John Meriweather started LTCM, a
hedge fund, in 1993, upon being 'asked to leave'
his position as the head of
fixed income at Salomon Brothers in 1991 due to Salomon's
treasury auction rigging scandal.
Fixed Income in the 80's and Solly in particular was one of the most
prestigious banks involved in fixed income (and trading in general),
so despite the scandal Meriweather preserved a great deal of credibility
on the street.
Meriweather then teamed up with Nobel Prize Winners Robert Merton (from
Black-Scholes-Merton theory, not to be confused with Morton from
Heath-Jarrow-Morton model) and Myron Scholes (from Black-Scholes-Merton).
Banking on their enormous
reputation LTCM was able to become highly leveraged, and put on
interest rate swaps for no initial margin over the market rate. In this
way they could take advantage of betting on small spreads in the fixed
income market (like between
mortgage-backed and highly rated corporate bonds), using their
elaborate, technically sound
models to detect the
arbitrage. Using its ability to write
swaps, they could also take advantage of liquidity price differences.
In its first two years it returned 43% and 41% respectively, and finished
with 7 billion in
Now that they were making all of this
profit, the huge investment banks wanted to buy in as well. UBS, for
example, bought in for nearly $1 Billion USD.
Mistake number 1: In order to capitalize on market inefficiencies
you must never become so big your actions become the
market. LTCM did not reduce its positions relative to the capital
reduction, so the leverage did not decrease.
Mistake number 2: The probability that a given equity will reach
a certain price is 100%, assuming that it is a random walk. However, in
real life, not in
models, if it goes under a certain amount, and you are leveraged
enough, your lenders are going to demand more on margin. If you don't have
that much cash available, you're fucked. You have to sell out more assets
to cover the margin.
Mistake number 3: Russian bonds. Here, the issue is risk
inherent in your model. LTCM had taken a significant position on
Russian bonds, because their models told them that they were mispriced.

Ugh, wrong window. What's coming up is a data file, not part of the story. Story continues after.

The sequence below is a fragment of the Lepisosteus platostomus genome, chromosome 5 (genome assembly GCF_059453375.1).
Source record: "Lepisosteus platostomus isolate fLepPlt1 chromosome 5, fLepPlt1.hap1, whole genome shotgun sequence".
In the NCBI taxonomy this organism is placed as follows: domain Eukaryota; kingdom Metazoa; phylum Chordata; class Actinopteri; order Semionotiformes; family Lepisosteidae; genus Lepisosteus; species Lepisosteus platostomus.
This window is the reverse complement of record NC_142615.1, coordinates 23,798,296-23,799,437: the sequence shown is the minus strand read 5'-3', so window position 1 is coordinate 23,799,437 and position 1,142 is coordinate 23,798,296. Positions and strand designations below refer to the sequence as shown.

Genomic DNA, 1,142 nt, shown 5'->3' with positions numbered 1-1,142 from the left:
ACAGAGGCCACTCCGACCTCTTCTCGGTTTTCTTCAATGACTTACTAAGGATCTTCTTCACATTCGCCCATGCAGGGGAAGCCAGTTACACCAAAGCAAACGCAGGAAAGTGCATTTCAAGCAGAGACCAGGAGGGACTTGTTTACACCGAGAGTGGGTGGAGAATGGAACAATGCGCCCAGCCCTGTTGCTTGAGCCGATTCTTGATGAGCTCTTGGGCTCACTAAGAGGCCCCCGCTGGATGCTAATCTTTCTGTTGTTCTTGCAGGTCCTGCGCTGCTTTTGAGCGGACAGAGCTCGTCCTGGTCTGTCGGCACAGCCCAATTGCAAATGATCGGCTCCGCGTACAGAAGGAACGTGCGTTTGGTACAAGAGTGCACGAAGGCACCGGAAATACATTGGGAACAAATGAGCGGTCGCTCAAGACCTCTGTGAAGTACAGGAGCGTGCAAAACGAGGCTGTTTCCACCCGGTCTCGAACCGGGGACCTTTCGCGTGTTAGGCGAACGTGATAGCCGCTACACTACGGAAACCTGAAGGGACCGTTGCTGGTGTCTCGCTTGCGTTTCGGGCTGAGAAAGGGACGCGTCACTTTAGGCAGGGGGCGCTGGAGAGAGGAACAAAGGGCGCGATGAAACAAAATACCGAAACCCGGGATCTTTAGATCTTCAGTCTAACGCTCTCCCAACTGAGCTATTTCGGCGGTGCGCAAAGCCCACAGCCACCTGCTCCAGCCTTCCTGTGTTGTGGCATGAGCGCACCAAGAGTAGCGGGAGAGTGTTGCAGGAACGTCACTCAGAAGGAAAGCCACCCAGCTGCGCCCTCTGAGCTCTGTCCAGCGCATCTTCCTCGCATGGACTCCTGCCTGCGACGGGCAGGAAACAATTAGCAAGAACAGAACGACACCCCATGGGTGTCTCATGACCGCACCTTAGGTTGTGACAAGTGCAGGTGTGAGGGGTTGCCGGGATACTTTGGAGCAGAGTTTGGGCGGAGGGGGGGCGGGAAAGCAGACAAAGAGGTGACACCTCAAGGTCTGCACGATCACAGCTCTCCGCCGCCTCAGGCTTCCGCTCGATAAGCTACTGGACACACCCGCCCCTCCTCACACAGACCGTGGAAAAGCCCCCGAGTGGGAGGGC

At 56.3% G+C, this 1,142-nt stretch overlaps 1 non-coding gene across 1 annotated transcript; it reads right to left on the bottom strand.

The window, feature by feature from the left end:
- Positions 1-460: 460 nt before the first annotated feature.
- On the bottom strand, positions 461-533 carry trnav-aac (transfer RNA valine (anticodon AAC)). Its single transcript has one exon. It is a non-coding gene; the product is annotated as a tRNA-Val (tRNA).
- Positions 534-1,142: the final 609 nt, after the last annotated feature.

However, it did not take into account liquidity risk at all (i.e, Who is
going to trade with you? To make a transaction in the financial markets,
you need need a buyer and a seller).
So, in 1998
Russia melts down. LTCM had taken positions betting that the spread
governments and Russian bonds would converge; obviously when Russia
declares a moratorium on debt, investors jump out of Russia and invest in
the stable US, increasing the US-Russia spread. LTCM starts losing money;
counterparties (Mistake #2) start calling for more on margin.
Meriweather still believed that this was temporary. He focused on that
random walk-based model and thought that all they needed was some
capital to ride them through. After all,
probability theory says that they will make it all back (It just
doesn't say when).
Meriweather then sent out an urgent call for more capital, from such
investors like Soros,
Warren Buffett, Jon Corzine (Goldman Sachs), but the money was not
coming. One reason might have been from Mistake #1; these huge
institutional investors could have been making a lot of money trading
against LTCM's portfolio. LTCM lost 2.1 Billion USD that August. Now
nobody wanted to lend to LTCM to cover these margins, as the risk was too
great; if LTCM collapsed the outcome could be disastrous.
If LTCM collapsed, it would then cause a mass close-out in all of the
derivatives markets, investment banks pulling out of LTCM would have
to rebalance Basel-required hedges, and the market would move against them,
shooting market prices for all derivatives, fixed income, and equities
down. This would cause a panic that might cripple the world's
The Federal Reserve then caught wind of the risk and rushed to do
Alan Greenspan as Chairman and Peter Fischer from the NY Fed gathered
bankers in an emergency meeting from Bankers Trust, Barclays, Bear Stearns,
Chase, Credit Suisse First Boston, Deutsche Bank, Goldman Sachs, J.P.
Morgan, Lehman Brothers, Morgan Stanley, Credit Agricole, Banque Paribas,
UBS Warburg, Salomon Smith Barney, and Societe Generale to contribute
nearly 300m each in order to bail out LTCM in a window of about 2 days;
two days to save the entire global financial system.
If the financial system failed
worldwide, then governments would fall, businesses would collapse,
people would have lost their jobs, their savings.
After this debacle people began investigating how one institution could
cause so much havoc; which is somewhat addressed in the
Basel II Financial Accords.
Source: Lessons From The Collapse Of Hedge Fund, Long-Term Capital
Management (by David Shirreff)